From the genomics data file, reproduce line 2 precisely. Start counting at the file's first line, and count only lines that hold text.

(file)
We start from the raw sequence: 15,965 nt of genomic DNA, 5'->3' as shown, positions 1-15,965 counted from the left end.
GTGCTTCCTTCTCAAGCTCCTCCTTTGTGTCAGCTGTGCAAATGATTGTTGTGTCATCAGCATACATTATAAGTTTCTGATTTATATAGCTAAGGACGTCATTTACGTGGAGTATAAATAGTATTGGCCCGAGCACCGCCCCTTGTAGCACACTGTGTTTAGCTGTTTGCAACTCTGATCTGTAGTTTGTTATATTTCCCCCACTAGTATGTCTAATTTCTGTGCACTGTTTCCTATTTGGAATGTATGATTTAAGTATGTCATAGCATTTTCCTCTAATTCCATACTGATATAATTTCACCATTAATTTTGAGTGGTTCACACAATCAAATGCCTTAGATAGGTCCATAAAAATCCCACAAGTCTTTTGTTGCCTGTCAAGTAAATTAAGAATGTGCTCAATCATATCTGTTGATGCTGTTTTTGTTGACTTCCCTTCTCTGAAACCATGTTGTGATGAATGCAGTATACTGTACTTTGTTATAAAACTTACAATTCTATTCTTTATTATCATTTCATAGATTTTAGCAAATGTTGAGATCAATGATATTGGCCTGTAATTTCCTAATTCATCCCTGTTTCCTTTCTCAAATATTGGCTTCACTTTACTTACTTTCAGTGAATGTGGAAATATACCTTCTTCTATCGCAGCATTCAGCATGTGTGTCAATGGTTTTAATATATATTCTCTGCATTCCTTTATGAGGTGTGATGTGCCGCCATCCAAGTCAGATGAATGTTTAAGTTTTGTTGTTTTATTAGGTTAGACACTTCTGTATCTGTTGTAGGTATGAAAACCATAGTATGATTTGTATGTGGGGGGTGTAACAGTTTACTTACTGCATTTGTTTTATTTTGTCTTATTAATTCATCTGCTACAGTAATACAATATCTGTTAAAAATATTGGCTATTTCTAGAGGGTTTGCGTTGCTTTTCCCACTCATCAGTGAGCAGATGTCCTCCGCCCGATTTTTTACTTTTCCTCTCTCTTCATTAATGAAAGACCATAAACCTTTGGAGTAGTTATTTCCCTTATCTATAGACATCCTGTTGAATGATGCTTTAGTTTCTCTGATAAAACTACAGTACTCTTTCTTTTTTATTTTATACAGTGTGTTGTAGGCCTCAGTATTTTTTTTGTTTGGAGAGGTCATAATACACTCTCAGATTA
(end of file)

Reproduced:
GTGCTTCCTTCTCAAGCTCCTCCTTTGTGTCAGCTGTGCAAATGATTGTTGTGTCATCAGCATACATTATAAGTTTCTGATTTATATAGCTAAGGACGTCATTTACGTGGAGTATAAATAGTATTGGCCCGAGCACCGCCCCTTGTAGCACACTGTGTTTAGCTGTTTGCAACTCTGATCTGTAGTTTGTTATATTTCCCCCACTAGTATGTCTAATTTCTGTGCACTGTTTCCTATTTGGAATGTATGATTTAAGTATGTCATAGCATTTTCCTCTAATTCCATACTGATATAATTTCACCATTAATTTTGAGTGGTTCACACAATCAAATGCCTTAGATAGGTCCATAAAAATCCCACAAGTCTTTTGTTGCCTGTCAAGTAAATTAAGAATGTGCTCAATCATATCTGTTGATGCTGTTTTTGTTGACTTCCCTTCTCTGAAACCATGTTGTGATGAATGCAGTATACTGTACTTTGTTATAAAACTTACAATTCTATTCTTTATTATCATTTCATAGATTTTAGCAAATGTTGAGATCAATGATATTGGCCTGTAATTTCCTAATTCATCCCTGTTTCCTTTCTCAAATATTGGCTTCACTTTACTTACTTTCAGTGAATGTGGAAATATACCTTCTTCTATCGCAGCATTCAGCATGTGTGTCAATGGTTTTAATATATATTCTCTGCATTCCTTTATGAGGTGTGATGTGCCGCCATCCAAGTCAGATGAATGTTTAAGTTTTGTTGTTTTATTAGGTTAGACACTTCTGTATCTGTTGTAGGTATGAAAACCATAGTATGATTTGTATGTGGGGGGTGTAACAGTTTACTTACTGCATTTGTTTTATTTTGTCTTATTAATTCATCTGCTACAGTAATACAATATCTGTTAAAAATATTGGCTATTTCTAGAGGGTTTGCGTTGCTTTTCCCACTCATCAGTGAGCAGATGTCCTCCGCCCGATTTTTTACTTTTCCTCTCTCTTCATTAATGAAAGACCATAAACCTTTGGAGTAGTTATTTCCCTTATCTATAGACATCCTGTTGAATGATGCTTTAGTTTCTCTGATAAAACTACAGTACTCTTTCTTTTTTATTTTATACAGTGTGTTGTAGGCCTCAGTATTTTTTTTGTTTGGAGAGGTCATAATACACTCTCAGATTA